By Len Pasquarelli
Even though Mason Foster played some quarterback at Seaside (Calif.) High School, and led his team to a 12-1 record in 2006, the former University of Washington star’s destiny on the other side of the ball was pretty much determined years earlier.
Just a month or so shy of Foster’s seventh birthday, his parents, William and Margarette, squirreled away enough money to take Foster to the 1996 Pro Bowl game, and during the visit to Hawaii, he met Junior Seau. The ’96 encounter left a lasting impression and, while Foster might not qualify for a dozen Pro Bowl appearances, as Seau did during a 20-year NFL career that figures to someday land him in the Hall of Fame, it was enough to convince the youngster it is more fun to hit offensive players than to be one.
“(Playing) quarterback was some fun, because it helped develop my overall instincts for the game,” Foster said during a weekend telephone interview with The Sports Xchange. “But I think I’ve found my calling.”
Increasingly in recent days, with fewer than four weeks remaining until the start of the NFL draft, league scouts are finding Foster. The consensus seems to be that he will be go off the board in the second round, and there is plenty of buzz now about him at a position that has diminished in recent years in terms of draft priority.
Linebacker is not considered an especially deep position in the draft. There were 32 linebackers at the combine in February, and only a few of them could claim the kind of position-versatility that Foster possesses.
A veritable tackling machine, Foster registered 163 stops in 2010, second-most in the country, and the most in the Pac-10 since 1989. In all but one of 13 games, he had double-digit tackles. At the Senior Bowl all-star contest, Foster racked up a game-high eight tackles. Of course, in college as the NFL, tackles are subjective stats, often inflated, and not often a valid measure of a prospect’s true abilities. In the case of Foster, though, the accompanying skills-set seems to be in line with the amazing tackle numbers.
Said a college scout from one of the six teams with whom Foster will visit, beginning with a Monday trip to Miami, and continuing into next week: “What you see, beyond all the tackles, is a good football sense. And a toughness, too. Yeah, he might have some limitations, but the guy is a good football player. He’s got a really good football I.Q., and that means something.”
There are some critics who suggest that Foster’s numbers are inflated by the fact the Huskies’ defense was so porous, that the linebacker was on the field an awful lot, and that the totals were in part born by self-survival. But Foster, who had 378 tackles in his career, and who at times started at each of the three positions in the Huskies’ 4-3 front, is a guy who is simply around the ball all the time.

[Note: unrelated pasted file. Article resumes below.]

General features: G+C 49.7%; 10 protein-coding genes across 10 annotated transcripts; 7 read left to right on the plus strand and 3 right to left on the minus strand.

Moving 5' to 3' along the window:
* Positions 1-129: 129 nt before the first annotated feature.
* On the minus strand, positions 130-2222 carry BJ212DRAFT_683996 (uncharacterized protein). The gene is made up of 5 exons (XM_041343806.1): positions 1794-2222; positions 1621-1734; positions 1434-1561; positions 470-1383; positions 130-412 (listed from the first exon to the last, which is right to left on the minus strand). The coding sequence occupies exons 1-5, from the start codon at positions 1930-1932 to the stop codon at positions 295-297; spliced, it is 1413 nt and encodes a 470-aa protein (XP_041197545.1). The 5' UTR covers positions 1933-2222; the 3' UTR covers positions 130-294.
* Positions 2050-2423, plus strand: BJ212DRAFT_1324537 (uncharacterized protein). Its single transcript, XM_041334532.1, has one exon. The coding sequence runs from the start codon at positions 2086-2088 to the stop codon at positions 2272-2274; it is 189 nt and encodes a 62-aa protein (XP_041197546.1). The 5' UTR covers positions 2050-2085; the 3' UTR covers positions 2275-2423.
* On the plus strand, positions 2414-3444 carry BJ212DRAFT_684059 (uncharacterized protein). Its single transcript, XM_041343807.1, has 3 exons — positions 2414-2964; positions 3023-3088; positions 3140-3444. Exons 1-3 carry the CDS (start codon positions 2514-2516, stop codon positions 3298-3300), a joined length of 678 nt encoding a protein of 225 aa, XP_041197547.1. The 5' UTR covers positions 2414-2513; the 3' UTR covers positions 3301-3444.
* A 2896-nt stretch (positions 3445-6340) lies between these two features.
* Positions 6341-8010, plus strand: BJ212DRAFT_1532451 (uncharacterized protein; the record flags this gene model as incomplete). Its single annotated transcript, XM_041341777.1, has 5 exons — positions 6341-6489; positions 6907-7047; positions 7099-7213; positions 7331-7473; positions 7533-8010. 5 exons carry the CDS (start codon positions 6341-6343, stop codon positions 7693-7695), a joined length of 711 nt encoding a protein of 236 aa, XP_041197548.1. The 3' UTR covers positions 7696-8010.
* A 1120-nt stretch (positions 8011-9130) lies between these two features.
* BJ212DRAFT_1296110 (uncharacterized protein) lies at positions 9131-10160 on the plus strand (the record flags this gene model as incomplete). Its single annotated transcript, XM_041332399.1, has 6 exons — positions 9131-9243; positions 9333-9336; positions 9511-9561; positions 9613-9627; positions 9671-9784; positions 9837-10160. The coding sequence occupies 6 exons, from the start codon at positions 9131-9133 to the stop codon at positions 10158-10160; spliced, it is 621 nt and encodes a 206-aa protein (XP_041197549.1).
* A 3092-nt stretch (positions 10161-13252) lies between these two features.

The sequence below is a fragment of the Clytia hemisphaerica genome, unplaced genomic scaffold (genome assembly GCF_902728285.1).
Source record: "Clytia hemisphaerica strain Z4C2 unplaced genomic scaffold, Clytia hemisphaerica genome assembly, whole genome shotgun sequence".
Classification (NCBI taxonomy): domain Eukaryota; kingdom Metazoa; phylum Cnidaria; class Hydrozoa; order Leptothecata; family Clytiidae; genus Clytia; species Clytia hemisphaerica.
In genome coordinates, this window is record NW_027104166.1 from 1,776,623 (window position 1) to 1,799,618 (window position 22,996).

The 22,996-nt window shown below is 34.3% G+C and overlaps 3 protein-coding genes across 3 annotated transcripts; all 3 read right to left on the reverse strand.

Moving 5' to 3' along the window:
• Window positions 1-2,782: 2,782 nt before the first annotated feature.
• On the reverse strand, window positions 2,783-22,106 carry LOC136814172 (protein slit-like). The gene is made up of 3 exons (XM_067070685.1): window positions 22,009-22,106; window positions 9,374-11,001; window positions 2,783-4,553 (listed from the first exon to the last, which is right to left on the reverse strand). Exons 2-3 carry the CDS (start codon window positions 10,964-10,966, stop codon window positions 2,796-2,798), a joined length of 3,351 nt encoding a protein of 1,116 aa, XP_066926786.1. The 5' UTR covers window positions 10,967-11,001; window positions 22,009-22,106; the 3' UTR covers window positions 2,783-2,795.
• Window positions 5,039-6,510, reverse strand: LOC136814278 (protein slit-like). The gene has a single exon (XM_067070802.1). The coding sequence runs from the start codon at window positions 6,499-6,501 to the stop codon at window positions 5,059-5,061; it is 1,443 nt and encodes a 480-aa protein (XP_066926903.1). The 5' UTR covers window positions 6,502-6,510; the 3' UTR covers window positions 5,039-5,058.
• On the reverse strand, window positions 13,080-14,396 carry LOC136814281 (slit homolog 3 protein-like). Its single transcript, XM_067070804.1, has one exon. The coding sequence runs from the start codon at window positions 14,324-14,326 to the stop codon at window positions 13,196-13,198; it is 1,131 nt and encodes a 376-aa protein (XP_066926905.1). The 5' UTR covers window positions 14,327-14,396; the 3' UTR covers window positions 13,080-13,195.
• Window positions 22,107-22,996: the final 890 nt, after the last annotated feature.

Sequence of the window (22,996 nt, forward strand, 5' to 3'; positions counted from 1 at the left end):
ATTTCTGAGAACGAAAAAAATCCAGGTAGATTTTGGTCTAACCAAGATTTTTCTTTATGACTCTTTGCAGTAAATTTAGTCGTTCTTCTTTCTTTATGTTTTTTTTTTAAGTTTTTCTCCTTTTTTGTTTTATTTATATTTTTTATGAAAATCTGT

And it’s hard to make excuses for that.
Washington linebackers coach Mike Cox, who was once on the staff of the St. Louis Rams, termed Foster a “ball magnet.” Defensive coordinator Nick Holt called him a “tough guy.” Seattle radio personality and former NFL quarterback Hugh Millen, a former Washington standout who has seen every one of Foster’s games for the university, gave him a “thumbs-up.”
Most scouts feel Foster, 22, is superior to former Washington linebacker Donald Butler, selected by San Diego in the third round in 2010, but sidelined for his entire rookie campaign by an Achilles injury. Although a bit thin in the lower body, Foster is extremely durable.
For his part, Foster isn’t swayed by comparisons or draft rank, just getting a chance at a career in the league to which he was first turned on by his father.
“If some team said I had to cut my hair to be able to play,” said Foster, alluding to the dreadlocks that have dangled beneath his helmet since his sophomore season, “then I’d do it. I mean, I love my hair … but I love football more.”
Foster checked in at 6-feet-1 1/4, 245 pounds at the combine in February, and ran a 4.75, had a 31-inch vertical jump and a long jump of 9-feet, 2-inches. At his Pro Day audition for scouts, he shaved his 40-time to 4.67. There are still some scouts who fret about whether Foster drops well enough to project to weak-side ‘backer in the NFL, the position he played at Washington in 2010, but there is no doubting his overall versatility.
While a junior, he played the strong-side spot in a 4-3, then went to the weak side in ’10, and has started a few games in the middle. Foster probably has enough bulk, and ability to cut through trash and get to the ball, to play inside in a 3-4.
As demonstrated by his 6.5 sacks last season, Foster is beginning to sharpen some rush moves beyond simply getting up the field. While he is developing as a linebacker at the NFL level, Foster could be a special teams standout for a year or two.
“Motor, intensity, love of the game, wanting to play the right way … all the (intangibles) that Seau had,” Foster said. “I learned pretty early on that, no matter how good you are, you’d better have all that stuff, too.”